PEI‘s UST System Inspection and Maintenance Committee met in Chicago at the beginning of September to discuss the revision of Recommended Practices for the Inspection and Maintenance of UST Systems, better known as PEI RP900.
Updates have been made and the revised edition is scheduled for December 2016. This publication was listed by the EPA as a code of practice to meet their walkthrough inspection and maintenance requirements. A public comment period is open until October 14, 2016 for any interested parties to comment on the newly created Appendix D.
What is PEI RP900 Appendix D?
Over the years it’s become apparent that water in tanks is becoming one of the most troublesome issues UST owners/operators face today. With that in mind Appendix D has been created to address the prevention and remediation of water inside of USTs.
The latest draft suggests that some of the testing methods we are currently using are not effective enough at detecting water. Let’s review a few of their findings.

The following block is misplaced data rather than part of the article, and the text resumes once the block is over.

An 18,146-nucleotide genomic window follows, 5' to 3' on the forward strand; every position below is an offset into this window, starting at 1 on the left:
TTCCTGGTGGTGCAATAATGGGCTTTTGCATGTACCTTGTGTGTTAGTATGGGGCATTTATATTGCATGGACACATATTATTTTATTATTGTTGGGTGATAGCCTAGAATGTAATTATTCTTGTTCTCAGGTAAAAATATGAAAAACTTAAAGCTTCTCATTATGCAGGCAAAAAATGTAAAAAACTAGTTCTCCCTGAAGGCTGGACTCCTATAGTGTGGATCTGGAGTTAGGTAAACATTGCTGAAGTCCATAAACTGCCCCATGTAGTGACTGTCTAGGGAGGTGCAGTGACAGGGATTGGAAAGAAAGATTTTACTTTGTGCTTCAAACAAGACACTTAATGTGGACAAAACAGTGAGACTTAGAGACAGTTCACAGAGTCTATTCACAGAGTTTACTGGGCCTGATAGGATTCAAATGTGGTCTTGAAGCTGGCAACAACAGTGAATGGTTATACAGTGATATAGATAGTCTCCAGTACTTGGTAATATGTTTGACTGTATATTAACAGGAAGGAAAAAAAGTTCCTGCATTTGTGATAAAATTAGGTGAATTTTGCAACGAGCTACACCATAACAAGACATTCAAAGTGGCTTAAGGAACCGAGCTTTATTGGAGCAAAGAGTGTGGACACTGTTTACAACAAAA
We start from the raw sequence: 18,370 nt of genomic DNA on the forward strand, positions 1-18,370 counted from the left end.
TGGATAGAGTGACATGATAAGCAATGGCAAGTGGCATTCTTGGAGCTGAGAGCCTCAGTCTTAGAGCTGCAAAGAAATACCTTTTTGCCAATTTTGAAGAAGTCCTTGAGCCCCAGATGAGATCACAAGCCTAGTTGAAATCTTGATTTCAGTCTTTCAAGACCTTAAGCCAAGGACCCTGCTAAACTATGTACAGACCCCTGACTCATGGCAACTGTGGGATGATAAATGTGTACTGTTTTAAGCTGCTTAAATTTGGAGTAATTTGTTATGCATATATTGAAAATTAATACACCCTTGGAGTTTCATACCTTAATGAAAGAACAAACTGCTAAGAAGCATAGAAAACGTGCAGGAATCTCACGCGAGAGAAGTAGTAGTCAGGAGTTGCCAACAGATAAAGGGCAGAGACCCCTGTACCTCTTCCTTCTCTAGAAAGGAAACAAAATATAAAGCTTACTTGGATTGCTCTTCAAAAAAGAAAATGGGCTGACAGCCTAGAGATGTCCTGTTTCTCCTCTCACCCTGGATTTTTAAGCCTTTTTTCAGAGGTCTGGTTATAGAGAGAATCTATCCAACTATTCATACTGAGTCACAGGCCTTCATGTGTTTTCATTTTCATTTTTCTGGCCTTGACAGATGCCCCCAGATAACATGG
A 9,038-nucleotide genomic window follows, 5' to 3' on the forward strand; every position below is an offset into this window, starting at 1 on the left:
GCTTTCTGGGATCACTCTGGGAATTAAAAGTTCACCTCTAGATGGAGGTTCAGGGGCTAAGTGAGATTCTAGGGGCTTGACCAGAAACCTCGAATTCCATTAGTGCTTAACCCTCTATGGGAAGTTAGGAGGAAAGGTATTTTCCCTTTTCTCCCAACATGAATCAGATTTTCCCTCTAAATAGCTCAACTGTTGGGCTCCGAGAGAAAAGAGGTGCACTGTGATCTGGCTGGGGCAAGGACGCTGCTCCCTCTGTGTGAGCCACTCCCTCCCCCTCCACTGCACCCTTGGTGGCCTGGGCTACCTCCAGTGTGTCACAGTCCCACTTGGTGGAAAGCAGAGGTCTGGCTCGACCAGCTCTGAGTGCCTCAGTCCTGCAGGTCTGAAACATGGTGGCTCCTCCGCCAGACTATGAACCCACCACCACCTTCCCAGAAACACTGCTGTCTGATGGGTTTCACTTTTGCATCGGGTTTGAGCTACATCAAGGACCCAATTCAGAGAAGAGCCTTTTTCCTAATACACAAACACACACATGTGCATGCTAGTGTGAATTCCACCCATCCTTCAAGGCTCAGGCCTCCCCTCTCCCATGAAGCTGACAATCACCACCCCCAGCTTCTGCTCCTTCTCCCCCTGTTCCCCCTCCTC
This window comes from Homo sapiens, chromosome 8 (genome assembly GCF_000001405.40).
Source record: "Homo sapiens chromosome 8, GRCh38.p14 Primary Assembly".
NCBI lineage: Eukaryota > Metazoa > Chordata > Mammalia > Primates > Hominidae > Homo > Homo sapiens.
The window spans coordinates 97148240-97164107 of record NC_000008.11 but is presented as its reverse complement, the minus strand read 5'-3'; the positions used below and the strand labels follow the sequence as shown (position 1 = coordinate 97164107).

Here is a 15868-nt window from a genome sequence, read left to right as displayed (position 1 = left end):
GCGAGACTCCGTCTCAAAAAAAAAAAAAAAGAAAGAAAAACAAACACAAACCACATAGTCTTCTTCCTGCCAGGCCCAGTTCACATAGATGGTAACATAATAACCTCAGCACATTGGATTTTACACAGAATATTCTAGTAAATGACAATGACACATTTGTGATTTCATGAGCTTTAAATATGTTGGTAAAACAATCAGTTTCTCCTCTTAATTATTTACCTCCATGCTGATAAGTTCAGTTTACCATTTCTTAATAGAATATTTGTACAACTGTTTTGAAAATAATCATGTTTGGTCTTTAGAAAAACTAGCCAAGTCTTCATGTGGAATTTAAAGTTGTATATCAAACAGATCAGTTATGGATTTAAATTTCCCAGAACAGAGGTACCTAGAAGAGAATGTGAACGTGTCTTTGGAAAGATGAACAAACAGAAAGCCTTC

Any unevenness at the bottom of the tank or strike plates may give the water a place to hide from your testing equipment. It is being recommended to test at multiple locations in your tank and as far away from the tanks fill riser as you can.
ATGs usually only detect 1/2 inch of water or more, so it’s important to use an additional detection method such as gauge sticks, vacuum sampling, or remote video inspection. For diesel fuel it’s important to regularly test microbe levels, which are an indicator that water is present.
For more information on Appendix D, as well as the other changes/updates to PEI RP900, visit PEI’s website.
If you find or suspect water in your tank, contact your maintenance company immediately, but ultimately early detection is the key to minimizing problems with your system. Upgrades to sensors and equipment can help, but regularly scheduled inspections and testing are MUST, and PASS can help.